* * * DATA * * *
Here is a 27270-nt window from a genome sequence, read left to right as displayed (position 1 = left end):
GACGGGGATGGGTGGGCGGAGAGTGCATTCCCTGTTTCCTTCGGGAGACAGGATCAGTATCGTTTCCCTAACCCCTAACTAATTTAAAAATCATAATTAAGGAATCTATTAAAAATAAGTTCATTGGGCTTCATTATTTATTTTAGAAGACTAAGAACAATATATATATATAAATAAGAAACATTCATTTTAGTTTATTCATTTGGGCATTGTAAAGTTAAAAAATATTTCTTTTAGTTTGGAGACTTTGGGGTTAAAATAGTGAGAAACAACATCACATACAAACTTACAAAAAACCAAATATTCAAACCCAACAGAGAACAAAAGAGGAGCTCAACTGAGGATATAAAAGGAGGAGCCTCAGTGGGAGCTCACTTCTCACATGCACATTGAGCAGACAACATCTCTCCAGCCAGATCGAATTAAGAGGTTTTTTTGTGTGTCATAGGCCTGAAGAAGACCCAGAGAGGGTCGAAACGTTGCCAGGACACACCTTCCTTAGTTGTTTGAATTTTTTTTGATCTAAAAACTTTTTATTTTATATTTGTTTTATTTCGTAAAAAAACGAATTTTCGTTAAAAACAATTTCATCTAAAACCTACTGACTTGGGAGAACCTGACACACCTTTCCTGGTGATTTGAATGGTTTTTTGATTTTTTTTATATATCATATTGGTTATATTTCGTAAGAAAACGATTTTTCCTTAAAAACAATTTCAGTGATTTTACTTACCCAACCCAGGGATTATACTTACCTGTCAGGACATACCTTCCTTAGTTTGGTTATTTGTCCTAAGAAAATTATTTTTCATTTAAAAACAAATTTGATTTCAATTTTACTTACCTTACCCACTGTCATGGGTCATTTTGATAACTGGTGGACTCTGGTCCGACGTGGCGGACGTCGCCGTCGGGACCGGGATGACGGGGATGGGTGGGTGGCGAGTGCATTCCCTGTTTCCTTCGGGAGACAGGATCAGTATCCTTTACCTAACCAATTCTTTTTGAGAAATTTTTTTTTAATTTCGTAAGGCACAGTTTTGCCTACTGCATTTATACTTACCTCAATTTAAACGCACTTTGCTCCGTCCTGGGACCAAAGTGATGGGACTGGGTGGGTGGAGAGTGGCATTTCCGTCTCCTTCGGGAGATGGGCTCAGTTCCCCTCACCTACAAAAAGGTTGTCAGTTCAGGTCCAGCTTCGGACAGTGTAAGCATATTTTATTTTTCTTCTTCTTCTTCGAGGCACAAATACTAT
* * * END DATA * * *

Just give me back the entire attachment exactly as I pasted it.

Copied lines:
Here is a 27270-nt window from a genome sequence, read left to right as displayed (position 1 = left end):
GACGGGGATGGGTGGGCGGAGAGTGCATTCCCTGTTTCCTTCGGGAGACAGGATCAGTATCGTTTCCCTAACCCCTAACTAATTTAAAAATCATAATTAAGGAATCTATTAAAAATAAGTTCATTGGGCTTCATTATTTATTTTAGAAGACTAAGAACAATATATATATATAAATAAGAAACATTCATTTTAGTTTATTCATTTGGGCATTGTAAAGTTAAAAAATATTTCTTTTAGTTTGGAGACTTTGGGGTTAAAATAGTGAGAAACAACATCACATACAAACTTACAAAAAACCAAATATTCAAACCCAACAGAGAACAAAAGAGGAGCTCAACTGAGGATATAAAAGGAGGAGCCTCAGTGGGAGCTCACTTCTCACATGCACATTGAGCAGACAACATCTCTCCAGCCAGATCGAATTAAGAGGTTTTTTTGTGTGTCATAGGCCTGAAGAAGACCCAGAGAGGGTCGAAACGTTGCCAGGACACACCTTCCTTAGTTGTTTGAATTTTTTTTGATCTAAAAACTTTTTATTTTATATTTGTTTTATTTCGTAAAAAAACGAATTTTCGTTAAAAACAATTTCATCTAAAACCTACTGACTTGGGAGAACCTGACACACCTTTCCTGGTGATTTGAATGGTTTTTTGATTTTTTTTATATATCATATTGGTTATATTTCGTAAGAAAACGATTTTTCCTTAAAAACAATTTCAGTGATTTTACTTACCCAACCCAGGGATTATACTTACCTGTCAGGACATACCTTCCTTAGTTTGGTTATTTGTCCTAAGAAAATTATTTTTCATTTAAAAACAAATTTGATTTCAATTTTACTTACCTTACCCACTGTCATGGGTCATTTTGATAACTGGTGGACTCTGGTCCGACGTGGCGGACGTCGCCGTCGGGACCGGGATGACGGGGATGGGTGGGTGGCGAGTGCATTCCCTGTTTCCTTCGGGAGACAGGATCAGTATCCTTTACCTAACCAATTCTTTTTGAGAAATTTTTTTTTAATTTCGTAAGGCACAGTTTTGCCTACTGCATTTATACTTACCTCAATTTAAACGCACTTTGCTCCGTCCTGGGACCAAAGTGATGGGACTGGGTGGGTGGAGAGTGGCATTTCCGTCTCCTTCGGGAGATGGGCTCAGTTCCCCTCACCTACAAAAAGGTTGTCAGTTCAGGTCCAGCTTCGGACAGTGTAAGCATATTTTATTTTTCTTCTTCTTCTTCGAGGCACAAATACTAT